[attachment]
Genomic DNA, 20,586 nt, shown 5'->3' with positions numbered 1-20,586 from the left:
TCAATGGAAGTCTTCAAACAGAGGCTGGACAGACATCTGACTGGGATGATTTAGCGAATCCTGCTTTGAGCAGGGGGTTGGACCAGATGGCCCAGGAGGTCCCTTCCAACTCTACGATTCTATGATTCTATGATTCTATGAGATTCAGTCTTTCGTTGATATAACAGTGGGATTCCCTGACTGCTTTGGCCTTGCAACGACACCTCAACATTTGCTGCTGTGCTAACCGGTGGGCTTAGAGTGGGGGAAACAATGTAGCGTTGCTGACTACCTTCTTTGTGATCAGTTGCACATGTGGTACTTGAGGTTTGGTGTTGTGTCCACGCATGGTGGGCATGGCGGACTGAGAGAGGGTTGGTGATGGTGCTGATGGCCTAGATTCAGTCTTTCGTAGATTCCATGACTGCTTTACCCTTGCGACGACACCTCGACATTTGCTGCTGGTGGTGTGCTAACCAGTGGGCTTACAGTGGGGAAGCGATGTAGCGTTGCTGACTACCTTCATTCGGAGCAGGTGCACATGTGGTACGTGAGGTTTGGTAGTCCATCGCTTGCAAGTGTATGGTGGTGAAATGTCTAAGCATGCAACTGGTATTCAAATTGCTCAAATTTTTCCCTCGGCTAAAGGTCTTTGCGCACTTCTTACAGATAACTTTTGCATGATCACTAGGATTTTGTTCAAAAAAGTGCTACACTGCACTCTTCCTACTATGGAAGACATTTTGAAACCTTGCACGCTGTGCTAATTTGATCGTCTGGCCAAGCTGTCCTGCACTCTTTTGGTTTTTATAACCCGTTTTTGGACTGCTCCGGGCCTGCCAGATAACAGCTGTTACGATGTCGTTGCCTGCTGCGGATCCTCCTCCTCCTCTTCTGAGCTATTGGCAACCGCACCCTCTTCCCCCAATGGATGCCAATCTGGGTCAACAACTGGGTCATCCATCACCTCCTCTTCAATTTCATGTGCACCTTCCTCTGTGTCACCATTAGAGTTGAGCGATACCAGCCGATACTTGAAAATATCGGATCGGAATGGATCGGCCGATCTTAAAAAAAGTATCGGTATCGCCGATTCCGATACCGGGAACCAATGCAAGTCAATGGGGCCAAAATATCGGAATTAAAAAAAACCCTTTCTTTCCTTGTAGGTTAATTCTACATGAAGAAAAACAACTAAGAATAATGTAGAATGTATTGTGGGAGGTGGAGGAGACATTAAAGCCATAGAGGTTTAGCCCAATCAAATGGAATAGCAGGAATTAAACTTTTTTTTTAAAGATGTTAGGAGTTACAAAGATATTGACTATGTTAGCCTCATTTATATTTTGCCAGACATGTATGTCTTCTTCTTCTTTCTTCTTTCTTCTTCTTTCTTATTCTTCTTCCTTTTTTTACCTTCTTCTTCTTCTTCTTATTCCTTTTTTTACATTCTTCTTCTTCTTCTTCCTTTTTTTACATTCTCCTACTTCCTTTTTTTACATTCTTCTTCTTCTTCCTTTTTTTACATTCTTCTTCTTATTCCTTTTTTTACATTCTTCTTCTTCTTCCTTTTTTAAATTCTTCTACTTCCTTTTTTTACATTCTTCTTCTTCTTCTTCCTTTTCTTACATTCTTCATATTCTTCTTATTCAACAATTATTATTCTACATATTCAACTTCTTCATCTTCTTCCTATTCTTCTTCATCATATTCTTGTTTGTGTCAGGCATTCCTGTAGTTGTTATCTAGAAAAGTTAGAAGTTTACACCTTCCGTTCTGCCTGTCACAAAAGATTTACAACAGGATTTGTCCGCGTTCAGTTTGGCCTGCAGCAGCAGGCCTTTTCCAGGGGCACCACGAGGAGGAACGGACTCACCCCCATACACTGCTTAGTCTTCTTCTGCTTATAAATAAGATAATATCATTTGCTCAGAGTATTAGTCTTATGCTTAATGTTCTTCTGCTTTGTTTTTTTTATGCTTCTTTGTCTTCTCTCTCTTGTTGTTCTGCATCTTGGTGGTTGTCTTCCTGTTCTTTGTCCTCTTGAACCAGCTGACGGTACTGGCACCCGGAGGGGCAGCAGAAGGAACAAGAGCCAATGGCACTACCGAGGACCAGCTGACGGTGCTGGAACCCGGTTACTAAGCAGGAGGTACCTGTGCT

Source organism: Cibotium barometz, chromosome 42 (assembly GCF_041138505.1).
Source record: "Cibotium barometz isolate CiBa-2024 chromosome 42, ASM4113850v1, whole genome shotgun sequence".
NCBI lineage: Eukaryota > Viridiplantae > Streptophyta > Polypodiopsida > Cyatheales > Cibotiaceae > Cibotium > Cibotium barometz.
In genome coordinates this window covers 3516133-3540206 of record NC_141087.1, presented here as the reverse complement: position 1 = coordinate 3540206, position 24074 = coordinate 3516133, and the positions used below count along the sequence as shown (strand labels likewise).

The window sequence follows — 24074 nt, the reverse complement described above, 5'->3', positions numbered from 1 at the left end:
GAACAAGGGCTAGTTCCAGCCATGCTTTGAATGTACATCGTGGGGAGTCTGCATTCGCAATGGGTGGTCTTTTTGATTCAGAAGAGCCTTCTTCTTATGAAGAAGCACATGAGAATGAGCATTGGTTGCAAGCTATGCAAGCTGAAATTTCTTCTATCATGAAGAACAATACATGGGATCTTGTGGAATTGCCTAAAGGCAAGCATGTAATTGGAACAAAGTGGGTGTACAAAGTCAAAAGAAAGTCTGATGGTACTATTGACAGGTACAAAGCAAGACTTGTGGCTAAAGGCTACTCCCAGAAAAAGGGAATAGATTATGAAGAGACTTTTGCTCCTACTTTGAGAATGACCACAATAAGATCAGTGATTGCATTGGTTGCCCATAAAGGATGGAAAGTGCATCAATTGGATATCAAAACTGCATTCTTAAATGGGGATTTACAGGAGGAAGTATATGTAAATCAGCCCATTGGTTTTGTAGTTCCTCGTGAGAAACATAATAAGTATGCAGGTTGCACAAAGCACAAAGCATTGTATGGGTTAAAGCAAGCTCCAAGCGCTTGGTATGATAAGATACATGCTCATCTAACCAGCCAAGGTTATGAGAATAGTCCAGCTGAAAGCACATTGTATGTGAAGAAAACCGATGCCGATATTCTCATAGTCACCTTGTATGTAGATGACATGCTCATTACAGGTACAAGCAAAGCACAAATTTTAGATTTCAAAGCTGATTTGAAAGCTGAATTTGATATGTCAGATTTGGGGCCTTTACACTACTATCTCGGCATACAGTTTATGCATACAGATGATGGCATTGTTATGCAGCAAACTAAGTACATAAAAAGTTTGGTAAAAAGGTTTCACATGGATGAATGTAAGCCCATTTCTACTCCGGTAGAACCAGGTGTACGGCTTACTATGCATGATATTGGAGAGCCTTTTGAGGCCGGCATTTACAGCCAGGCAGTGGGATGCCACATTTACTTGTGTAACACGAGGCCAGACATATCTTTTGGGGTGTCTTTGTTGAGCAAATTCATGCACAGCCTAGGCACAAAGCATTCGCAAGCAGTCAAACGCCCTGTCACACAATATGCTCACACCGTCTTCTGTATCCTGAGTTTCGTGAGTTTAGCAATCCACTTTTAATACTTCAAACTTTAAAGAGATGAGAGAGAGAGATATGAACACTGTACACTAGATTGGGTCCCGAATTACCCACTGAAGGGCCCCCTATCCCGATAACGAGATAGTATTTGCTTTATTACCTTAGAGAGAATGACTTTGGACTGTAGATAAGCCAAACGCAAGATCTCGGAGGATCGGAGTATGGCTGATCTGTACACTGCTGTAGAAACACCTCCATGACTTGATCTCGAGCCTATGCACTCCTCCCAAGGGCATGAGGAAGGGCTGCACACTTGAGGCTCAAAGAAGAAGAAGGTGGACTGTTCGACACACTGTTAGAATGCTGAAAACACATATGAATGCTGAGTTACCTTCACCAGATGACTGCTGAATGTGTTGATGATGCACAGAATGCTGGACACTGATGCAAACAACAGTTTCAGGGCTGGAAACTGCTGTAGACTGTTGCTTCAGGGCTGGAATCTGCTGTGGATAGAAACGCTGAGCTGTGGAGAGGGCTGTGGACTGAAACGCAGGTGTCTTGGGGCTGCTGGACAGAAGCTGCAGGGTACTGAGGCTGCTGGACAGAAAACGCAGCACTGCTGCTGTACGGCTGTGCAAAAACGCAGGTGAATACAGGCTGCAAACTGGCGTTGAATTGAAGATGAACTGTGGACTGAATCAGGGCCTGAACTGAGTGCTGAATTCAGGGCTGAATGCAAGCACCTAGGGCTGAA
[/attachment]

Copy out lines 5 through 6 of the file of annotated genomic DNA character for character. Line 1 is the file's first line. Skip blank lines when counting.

NCBI lineage: Eukaryota > Viridiplantae > Streptophyta > Polypodiopsida > Cyatheales > Cibotiaceae > Cibotium > Cibotium barometz.
In genome coordinates this window covers 3516133-3540206 of record NC_141087.1, presented here as the reverse complement: position 1 = coordinate 3540206, position 24074 = coordinate 3516133, and the positions used below count along the sequence as shown (strand labels likewise).